Damage control over the health care bill debacle. He takes some of the blame: he should have explained it better. [Yes, that was part of the problem. What he said about the bill made little sense. But there were huge problems of substance as well.]

He just blamed Bush for most of the staggering federal deficit.

A three year government spending freeze: except for defense, Medicare, Medicaid, and Social Security excepted. [Except for that? What percent of the real federal budget is left? It also sounds like it will have to kick in after the next "stimulus" spendapalooza.]

He just bashed Bush for the third time: "that's what we did for eight years!"

He wants congress to publish earmark requests on a web page.

Now he is complaining about politicians who criticize other politicians too much. [Gee, I wonder who he thinks is being criticized too much.]

He just accused the Repubs of "just saying no to everything."

He promised to meet monthly with Republicans [that would be a big change versus his past behavior].

[Wow, is this ever boring! He has gone on for almost an hour. How much more of this can I take? I'm simply amazed, once again, to think of all the people who say he is a thrilling orator. We must be from different planets.]

Troops out of Iraq by August. [That would be nice, but we know how good he is at meeting deadlines.]

He pledges to repeal the ban on gays in the military. [That too would be nice, but he has made that promise before.]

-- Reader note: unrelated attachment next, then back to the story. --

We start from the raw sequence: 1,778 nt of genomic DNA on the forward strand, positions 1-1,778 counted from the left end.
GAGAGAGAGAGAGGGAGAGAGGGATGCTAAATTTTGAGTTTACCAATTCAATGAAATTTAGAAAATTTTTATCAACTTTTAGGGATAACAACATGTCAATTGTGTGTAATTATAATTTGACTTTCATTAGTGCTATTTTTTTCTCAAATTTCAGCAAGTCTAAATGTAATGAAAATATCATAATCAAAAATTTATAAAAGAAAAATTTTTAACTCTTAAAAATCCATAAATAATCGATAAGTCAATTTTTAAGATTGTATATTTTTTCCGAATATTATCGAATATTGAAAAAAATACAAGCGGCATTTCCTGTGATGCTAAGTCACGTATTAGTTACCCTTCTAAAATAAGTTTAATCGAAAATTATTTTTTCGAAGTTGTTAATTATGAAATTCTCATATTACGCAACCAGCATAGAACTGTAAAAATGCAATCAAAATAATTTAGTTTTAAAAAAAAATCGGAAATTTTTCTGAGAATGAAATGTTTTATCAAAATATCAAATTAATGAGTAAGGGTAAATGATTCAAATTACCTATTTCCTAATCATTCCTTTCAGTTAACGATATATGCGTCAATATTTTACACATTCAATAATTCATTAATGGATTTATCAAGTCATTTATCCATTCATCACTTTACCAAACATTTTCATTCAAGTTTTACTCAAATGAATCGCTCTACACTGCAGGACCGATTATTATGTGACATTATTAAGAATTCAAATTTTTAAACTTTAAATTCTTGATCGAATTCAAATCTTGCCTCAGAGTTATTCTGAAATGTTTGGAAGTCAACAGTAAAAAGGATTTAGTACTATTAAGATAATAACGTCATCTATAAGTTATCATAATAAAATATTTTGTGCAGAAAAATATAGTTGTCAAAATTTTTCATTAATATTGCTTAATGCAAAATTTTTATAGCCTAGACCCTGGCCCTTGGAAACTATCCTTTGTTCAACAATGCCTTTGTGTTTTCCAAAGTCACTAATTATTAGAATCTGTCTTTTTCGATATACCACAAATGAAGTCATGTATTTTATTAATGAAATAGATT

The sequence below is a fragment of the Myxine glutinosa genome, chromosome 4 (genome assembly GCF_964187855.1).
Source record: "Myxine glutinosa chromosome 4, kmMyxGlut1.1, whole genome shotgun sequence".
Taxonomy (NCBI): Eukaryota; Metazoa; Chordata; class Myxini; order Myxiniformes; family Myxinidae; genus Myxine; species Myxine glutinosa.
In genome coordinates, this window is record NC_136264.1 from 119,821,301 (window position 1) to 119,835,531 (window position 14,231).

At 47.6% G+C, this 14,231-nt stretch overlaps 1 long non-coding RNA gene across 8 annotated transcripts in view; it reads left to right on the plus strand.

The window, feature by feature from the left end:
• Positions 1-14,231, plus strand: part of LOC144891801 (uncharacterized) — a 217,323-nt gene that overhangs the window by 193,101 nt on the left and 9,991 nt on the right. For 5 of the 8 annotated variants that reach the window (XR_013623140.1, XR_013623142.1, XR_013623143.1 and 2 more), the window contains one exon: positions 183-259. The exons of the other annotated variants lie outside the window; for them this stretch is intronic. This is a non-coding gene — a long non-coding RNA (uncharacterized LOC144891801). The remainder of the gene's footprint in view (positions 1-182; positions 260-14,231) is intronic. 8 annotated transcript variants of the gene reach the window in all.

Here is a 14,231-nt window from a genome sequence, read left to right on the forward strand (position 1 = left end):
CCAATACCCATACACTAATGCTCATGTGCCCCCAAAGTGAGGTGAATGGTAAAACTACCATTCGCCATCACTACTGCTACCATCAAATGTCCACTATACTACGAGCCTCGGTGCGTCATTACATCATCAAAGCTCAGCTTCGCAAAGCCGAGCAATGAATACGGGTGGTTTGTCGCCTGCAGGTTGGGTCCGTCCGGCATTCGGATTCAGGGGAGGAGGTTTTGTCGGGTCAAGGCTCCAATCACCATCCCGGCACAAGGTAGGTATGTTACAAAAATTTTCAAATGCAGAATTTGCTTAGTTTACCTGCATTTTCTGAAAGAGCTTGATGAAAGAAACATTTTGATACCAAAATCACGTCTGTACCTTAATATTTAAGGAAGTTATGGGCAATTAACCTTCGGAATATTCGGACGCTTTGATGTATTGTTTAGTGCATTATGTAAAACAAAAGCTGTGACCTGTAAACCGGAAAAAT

He will "secure all nuclear weapons in four years, so that they never fall into the hands of terrorists." [Wow, how is he going to perform that miracle? He doesn't say.]

Equal pay for women. Enforcing immigration laws.

[Oh God. Now it's over an hour he's talked. How long oh Lord, how long?]

He ends with a discussion of his political setbacks. He seems to be saying that he is not going to change his policies to be popular.

[Omigod! Omigodomigodomigod! I am so glad this is over! If I ever watch an entire speech by this boremeister again, they will have to pry my eyes open with lidlocks and put in moisturizing drops like Alex in the ludovico technique! Aaaaaaa! Stop it stop it please I beg you! It's not fair!]

Bottom line: To some extent, he did some combination of 1, 2, and 3 (see above). Which was most important? Actually, given that he reaffirmed support for health care and cap and trade, and even at one point seemed to be scolding the Supreme Court -- to its face! -- for letting "the most powerful interests" control elections,* he also seemed to be doing something that was neither 1, 2, nor 3 but to a considerable extent -- nothing! That is, no change. Most commentators assumed that what he needed to do in this speech was give a clear picture of what his regime is going to be all about after the Massachusetts humiliation, that he has to provide focus. If that is so, it was a complete failure. Or, perhaps, he does not think he needs focus or clarity.
_________________________________
Update: See also this.
Post a Comment